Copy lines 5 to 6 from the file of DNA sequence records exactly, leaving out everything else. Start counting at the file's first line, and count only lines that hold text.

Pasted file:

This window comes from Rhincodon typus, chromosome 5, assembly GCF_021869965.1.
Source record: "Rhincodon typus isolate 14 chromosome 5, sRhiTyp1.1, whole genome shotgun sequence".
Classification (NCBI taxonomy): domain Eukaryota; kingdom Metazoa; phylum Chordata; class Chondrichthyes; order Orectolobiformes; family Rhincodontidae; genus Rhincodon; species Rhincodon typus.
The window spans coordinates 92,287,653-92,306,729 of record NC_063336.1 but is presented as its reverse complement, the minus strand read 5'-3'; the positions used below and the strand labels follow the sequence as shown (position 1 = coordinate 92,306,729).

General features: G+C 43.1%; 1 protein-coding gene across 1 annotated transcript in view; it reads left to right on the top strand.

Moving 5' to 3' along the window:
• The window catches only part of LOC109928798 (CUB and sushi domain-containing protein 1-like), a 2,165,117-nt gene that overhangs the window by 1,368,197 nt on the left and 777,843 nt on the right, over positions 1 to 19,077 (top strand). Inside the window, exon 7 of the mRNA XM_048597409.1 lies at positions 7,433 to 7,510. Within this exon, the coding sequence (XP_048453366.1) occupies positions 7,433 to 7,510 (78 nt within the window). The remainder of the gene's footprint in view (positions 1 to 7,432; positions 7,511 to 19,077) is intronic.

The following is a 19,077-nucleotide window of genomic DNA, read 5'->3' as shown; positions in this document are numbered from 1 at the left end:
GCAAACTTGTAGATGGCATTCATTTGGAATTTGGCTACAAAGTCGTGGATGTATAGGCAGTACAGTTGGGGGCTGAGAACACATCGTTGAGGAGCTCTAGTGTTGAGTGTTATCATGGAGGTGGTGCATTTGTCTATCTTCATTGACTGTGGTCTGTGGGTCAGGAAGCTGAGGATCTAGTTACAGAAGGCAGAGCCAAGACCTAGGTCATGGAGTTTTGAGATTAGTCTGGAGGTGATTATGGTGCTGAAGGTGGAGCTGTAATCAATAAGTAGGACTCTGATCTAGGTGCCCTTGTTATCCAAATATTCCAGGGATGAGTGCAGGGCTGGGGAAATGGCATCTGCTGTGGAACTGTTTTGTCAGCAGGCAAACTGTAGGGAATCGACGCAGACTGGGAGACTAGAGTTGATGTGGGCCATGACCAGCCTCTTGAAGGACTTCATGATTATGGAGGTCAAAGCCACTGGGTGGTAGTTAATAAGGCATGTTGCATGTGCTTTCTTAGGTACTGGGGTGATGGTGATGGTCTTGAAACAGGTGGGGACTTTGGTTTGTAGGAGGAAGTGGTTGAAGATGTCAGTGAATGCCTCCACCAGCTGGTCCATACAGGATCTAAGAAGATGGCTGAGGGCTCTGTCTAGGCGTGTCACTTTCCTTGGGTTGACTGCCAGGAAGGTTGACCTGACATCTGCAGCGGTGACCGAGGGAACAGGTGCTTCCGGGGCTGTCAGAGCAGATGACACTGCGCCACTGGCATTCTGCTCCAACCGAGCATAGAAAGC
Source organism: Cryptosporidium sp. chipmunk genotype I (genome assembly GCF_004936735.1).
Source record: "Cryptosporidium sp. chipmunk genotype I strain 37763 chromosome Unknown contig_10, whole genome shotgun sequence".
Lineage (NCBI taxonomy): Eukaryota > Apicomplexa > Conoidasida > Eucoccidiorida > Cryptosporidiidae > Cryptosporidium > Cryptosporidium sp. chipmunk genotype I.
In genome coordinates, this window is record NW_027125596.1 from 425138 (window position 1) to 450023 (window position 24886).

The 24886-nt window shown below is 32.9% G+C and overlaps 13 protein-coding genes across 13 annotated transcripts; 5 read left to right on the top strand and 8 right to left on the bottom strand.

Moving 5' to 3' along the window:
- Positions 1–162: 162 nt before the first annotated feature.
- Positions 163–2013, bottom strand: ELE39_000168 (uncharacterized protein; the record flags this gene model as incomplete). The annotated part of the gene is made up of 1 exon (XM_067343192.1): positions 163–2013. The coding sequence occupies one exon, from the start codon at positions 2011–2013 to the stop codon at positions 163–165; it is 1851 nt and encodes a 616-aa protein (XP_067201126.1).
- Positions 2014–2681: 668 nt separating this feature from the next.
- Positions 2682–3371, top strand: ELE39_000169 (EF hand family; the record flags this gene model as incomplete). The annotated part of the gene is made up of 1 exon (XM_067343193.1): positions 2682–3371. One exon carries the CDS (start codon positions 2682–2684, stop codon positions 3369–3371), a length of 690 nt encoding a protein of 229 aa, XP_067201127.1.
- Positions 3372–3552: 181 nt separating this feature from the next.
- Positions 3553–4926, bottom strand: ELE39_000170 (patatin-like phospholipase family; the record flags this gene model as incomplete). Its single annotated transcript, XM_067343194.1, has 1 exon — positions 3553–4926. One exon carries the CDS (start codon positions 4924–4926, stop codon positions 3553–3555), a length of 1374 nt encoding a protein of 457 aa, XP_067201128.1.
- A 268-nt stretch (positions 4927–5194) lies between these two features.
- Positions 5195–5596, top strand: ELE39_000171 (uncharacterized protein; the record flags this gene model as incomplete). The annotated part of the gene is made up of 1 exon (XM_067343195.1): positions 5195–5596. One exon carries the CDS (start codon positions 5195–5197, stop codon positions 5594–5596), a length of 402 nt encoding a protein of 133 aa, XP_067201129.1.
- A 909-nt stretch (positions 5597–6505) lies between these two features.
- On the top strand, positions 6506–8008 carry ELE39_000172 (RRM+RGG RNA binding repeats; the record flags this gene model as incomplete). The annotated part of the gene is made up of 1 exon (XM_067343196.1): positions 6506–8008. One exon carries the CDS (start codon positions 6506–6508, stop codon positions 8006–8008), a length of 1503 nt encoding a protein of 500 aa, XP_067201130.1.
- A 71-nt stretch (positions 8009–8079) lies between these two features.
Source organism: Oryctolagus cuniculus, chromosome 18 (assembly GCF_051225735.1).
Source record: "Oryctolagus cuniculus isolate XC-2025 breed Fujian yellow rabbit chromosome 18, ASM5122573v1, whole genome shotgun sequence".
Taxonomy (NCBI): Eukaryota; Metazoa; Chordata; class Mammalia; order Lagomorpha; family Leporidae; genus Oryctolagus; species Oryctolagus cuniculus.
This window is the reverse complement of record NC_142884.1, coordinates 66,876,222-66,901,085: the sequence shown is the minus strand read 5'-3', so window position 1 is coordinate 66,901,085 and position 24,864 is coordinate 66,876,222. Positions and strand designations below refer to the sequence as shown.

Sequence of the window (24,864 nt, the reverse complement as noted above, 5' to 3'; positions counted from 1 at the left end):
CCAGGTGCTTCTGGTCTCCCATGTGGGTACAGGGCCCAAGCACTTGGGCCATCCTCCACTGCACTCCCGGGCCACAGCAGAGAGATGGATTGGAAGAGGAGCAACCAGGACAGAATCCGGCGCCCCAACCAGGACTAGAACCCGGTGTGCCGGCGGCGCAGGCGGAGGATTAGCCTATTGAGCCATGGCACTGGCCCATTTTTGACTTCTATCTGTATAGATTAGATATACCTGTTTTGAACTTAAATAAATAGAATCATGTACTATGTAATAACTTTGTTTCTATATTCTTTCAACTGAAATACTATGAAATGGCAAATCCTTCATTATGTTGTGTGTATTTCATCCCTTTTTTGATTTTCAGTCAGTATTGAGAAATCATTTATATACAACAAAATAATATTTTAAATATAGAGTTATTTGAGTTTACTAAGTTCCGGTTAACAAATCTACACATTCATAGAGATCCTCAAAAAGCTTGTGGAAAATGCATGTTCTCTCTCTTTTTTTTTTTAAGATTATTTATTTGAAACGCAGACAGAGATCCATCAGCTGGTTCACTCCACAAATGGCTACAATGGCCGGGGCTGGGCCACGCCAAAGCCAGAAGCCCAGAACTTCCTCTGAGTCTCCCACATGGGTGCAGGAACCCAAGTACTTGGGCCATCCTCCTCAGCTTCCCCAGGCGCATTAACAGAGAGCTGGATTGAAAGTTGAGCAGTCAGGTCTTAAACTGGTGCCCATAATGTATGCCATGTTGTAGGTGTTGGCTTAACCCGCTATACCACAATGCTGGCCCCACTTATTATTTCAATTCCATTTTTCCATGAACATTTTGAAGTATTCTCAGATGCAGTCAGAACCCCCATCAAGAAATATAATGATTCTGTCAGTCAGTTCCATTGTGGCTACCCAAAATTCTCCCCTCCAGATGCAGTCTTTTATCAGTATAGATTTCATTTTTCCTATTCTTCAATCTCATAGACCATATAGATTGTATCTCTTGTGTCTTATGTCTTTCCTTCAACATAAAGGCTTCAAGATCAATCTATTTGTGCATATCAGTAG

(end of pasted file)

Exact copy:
General features: G+C 43.1%; 1 protein-coding gene across 1 annotated transcript in view; it reads left to right on the top strand.

Moving 5' to 3' along the window: